• 82°

10 minutes with the governor

During his visit to the New Era baseball cap plant in Demopolis on Wednes-day, Gov. Riley took some time for an interview with The Demopolis Times.

Q: The buzzword locally has been economic development. In what ways is Alabama pursuing economic development for the less populated areas?

A: We’ve started a Rural Action Commission, and we’ve patterned it after the Black Belt Commission. The Black Belt Commission was essentially set up to do for areas what areas had a very difficult time doing for themselves.

We ended up with 700 volunteers, and it has been amazing. We have had probably 15 different national and international plants that have located in this area, but we still have a long way to go.

Nothing proves success like people copying what you’ve done, and today, we have the Rural Action Commission all over the state of Alabama because the Black Belt Action Commission was so incredibly successful.

We told all of our cabinet members, we told our Alabama Development Office director, Neal Wade, who is from Monroeville, that this is a priority.

I told one of the ladies out there a moment ago that the little town that I’m from, we think of Demopolis as a metropolitan area.

It’s a little town called Ashland; it’s over on the Georgia line in Clay County. It’s got a population of 2,000, and the county has 12,000. We’ve done a great job of economic development up and down I-65 and across I-20/59, but that’s not what this Rural Action Commission is about.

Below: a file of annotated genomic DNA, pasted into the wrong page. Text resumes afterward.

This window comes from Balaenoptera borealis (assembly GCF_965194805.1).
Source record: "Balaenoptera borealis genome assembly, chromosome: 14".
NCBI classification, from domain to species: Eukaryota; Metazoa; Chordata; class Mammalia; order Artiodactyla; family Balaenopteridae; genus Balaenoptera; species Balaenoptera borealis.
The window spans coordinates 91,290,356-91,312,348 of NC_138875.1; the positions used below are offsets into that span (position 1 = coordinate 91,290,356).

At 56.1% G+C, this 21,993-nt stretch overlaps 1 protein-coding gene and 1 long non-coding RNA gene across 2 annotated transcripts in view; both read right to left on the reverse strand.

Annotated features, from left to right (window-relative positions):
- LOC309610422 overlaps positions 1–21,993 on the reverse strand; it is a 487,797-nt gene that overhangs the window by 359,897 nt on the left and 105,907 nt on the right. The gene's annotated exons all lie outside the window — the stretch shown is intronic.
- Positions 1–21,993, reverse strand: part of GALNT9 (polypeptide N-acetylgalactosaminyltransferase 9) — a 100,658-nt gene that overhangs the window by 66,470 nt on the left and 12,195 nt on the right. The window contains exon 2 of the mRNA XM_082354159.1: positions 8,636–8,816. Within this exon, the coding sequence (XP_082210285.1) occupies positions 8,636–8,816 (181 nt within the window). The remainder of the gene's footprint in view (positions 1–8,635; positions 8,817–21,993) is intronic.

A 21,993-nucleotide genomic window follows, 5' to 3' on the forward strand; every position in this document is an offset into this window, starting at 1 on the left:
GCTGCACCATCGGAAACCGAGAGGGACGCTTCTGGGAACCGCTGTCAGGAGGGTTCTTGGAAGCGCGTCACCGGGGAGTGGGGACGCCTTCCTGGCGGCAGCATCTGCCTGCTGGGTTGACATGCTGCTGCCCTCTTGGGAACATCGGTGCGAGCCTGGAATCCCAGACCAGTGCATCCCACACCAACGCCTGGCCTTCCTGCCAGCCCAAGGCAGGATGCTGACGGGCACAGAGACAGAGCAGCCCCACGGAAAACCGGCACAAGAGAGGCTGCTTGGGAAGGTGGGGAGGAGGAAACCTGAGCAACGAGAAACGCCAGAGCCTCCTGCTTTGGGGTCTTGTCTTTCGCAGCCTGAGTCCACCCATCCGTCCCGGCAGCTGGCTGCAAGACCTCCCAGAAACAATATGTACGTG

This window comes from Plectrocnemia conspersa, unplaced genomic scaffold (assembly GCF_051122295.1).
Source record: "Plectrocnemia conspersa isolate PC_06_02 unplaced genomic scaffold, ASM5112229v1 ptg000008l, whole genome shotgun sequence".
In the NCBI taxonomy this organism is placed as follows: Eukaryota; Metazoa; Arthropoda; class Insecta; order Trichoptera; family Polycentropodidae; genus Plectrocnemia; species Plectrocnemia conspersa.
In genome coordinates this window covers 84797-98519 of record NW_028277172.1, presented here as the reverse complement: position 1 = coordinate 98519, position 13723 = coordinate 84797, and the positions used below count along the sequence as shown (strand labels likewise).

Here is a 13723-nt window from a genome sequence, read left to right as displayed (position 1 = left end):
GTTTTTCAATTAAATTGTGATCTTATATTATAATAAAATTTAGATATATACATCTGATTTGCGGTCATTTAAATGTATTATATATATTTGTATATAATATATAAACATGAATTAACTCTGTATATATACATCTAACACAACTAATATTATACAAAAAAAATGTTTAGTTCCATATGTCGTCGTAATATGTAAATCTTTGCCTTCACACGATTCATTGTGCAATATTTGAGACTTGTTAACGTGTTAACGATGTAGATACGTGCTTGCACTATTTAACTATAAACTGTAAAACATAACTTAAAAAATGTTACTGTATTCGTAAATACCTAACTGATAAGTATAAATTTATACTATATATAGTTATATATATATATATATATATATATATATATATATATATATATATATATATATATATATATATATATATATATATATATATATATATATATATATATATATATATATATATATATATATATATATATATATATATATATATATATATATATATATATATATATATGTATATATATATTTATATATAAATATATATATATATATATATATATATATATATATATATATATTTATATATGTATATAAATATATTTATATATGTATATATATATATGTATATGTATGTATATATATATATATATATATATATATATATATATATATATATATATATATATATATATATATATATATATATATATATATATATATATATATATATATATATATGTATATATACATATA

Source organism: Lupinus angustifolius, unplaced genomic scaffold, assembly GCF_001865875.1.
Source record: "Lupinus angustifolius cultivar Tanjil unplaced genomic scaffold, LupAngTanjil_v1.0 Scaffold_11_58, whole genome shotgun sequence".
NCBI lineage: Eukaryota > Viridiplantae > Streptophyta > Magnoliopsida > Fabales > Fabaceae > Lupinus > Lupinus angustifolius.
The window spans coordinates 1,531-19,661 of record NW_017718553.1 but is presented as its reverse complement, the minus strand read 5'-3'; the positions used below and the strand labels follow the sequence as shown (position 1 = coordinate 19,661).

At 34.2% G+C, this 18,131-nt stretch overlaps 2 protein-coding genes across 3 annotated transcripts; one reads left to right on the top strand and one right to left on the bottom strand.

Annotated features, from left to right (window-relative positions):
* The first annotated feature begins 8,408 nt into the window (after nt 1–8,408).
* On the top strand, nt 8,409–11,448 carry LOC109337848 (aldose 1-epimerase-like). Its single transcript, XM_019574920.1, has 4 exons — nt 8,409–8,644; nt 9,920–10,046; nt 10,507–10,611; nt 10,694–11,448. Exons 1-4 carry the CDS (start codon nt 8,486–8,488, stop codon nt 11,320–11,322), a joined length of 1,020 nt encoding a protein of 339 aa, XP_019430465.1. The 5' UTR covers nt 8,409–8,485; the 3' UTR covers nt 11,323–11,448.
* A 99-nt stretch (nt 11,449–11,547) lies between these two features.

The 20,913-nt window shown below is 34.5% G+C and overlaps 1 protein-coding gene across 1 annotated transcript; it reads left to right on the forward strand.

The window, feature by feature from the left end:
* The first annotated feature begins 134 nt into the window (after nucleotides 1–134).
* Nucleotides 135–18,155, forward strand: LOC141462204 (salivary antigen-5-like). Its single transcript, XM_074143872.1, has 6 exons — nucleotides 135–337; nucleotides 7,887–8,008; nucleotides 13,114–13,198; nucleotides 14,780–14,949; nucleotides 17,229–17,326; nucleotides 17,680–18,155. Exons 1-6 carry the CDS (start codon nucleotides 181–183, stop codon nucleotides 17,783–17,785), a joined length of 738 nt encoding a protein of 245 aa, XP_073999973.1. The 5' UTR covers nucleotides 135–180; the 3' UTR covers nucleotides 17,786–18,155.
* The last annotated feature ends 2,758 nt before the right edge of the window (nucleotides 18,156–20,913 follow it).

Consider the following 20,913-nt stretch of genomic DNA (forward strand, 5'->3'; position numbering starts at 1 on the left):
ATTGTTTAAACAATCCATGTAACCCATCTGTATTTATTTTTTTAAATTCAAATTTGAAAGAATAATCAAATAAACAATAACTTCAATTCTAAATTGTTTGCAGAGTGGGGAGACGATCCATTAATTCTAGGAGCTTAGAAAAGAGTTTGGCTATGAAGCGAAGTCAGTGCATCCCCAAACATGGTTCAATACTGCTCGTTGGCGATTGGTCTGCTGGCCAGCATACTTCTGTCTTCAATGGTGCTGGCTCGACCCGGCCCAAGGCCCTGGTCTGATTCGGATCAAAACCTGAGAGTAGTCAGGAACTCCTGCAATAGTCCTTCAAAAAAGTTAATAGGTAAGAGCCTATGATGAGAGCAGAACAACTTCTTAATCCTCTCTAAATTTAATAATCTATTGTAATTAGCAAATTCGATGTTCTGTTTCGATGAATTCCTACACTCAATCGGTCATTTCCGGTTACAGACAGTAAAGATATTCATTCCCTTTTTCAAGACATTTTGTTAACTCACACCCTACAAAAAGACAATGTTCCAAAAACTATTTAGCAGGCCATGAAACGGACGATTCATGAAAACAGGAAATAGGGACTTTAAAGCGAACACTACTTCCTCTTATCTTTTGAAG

Taking these economic development projects and moving them out into local areas — if we can do that, and we can improve the public school system the way we’re doing it now, with video conference technology, where you can have distance learning in every high school, I think you’re going to watch the rural areas do really well.

Q: One thing that would help this side of the state would be the proposed expansion of I-85 (west from Montgomery). Any ideas about how that is progressing?

A: It’s going to be a long-term project, and we’re going to push it. We’ve got $100 million committed to it (Wednesday). The problem is: If you wait for that to become the catalyst, it’ll be another generation. What we need to do is take what we’ve got now and try to sell it and continue to work on I-85. While we’re working on that, we’re going to do everything we can to get these companies to come out into this area, the whole area here.

If you look at what ThyssenKrupp is going to draw from the southern part of the Black Belt — 3,000 employees — and Northrop Grumman in Mobile can draw from this area. What’s going on in Tuscaloosa and what’s going to be going on with US Steel, this new coke plant (in Sumter County) — I mean, we are getting some major investments over here. The coke plant is a 4350-million investment in Sumter County. The whole western part of the state has been left behind for a good while now, and I think it’s on track now to really have some great progress.

Q: What can smaller areas like the City of Demopolis and Marengo County do to help themselves?

A: What we need to do is begin to look at this as a region. We’ve allowed Friday-night football to keep us from working together. Municipalities, county lines shouldn’t matter now. If we can begin to look at a region and say, “Whatever happens within that region helps all of us,” then – they’re doing that in northwest Alabama, in the Quad-City areas. We’re doing that over in east Alabama. We’re doing that now, with Mobile and Baldwin County working together. That’s what we need to do here, because you not only have a multiplier placed on your ability to effect political change, but when you’re working together, you get something greater than the sum of each one of the individual parts.

I think you’re doing that. I think the Black Belt Commission finally said, “We’re going to do something about that area.” When you look at the rest of the state today, and everyone is trying to emulate what’s going on over here, then I think we can reach out to a lot of different areas.